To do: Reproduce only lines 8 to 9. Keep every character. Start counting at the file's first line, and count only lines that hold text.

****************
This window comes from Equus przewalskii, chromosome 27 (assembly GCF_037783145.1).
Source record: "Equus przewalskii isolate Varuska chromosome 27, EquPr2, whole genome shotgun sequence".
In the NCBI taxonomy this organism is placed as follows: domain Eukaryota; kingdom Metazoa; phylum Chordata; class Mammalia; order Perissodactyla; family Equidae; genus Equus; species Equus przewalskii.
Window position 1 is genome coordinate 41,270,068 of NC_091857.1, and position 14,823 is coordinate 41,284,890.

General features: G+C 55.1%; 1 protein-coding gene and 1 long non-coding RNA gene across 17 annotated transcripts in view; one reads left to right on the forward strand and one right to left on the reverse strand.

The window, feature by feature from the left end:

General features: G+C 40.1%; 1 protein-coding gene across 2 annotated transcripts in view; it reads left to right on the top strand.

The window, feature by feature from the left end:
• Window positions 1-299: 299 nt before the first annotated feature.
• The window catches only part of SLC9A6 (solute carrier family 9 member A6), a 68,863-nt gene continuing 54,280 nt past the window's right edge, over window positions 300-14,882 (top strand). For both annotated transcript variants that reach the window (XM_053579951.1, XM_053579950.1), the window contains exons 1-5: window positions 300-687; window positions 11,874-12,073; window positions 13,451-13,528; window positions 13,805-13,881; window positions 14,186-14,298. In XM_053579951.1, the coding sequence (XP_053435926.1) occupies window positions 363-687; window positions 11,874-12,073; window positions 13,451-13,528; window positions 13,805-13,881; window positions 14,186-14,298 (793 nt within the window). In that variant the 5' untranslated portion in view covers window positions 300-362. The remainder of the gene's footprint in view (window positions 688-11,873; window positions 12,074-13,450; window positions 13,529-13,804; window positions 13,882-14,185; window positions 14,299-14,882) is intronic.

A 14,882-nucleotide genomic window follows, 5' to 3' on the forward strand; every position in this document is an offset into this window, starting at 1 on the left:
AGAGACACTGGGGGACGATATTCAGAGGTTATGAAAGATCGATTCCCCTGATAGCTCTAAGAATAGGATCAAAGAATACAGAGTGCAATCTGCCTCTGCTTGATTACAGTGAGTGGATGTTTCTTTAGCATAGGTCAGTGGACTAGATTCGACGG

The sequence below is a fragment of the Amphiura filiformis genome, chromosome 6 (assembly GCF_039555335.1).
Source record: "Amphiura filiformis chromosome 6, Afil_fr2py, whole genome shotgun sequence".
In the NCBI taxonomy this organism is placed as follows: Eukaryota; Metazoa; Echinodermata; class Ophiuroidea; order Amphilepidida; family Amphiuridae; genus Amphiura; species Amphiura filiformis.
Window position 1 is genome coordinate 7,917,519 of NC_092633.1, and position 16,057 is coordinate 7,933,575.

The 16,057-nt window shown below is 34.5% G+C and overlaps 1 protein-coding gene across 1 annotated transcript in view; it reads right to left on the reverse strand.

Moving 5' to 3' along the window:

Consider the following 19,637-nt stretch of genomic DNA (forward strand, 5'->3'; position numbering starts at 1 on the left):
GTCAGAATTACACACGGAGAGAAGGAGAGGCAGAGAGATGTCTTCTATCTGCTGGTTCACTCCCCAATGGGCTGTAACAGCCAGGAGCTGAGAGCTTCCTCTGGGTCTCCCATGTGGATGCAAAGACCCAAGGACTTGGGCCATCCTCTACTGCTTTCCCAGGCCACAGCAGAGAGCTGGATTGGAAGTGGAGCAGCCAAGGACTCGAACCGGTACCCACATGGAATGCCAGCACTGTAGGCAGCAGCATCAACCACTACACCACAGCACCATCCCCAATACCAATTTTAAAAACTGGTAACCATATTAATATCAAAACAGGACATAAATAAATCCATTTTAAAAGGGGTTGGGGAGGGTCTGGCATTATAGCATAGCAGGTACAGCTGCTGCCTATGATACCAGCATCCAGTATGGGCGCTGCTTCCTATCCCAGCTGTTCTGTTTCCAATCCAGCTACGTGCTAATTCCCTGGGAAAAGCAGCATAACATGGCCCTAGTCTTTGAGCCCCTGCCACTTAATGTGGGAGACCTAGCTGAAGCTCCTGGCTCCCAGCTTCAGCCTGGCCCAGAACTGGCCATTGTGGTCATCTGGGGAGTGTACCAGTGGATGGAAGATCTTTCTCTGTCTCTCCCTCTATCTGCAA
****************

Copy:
The window, feature by feature from the left end:
• Window positions 1-299: 299 nt before the first annotated feature.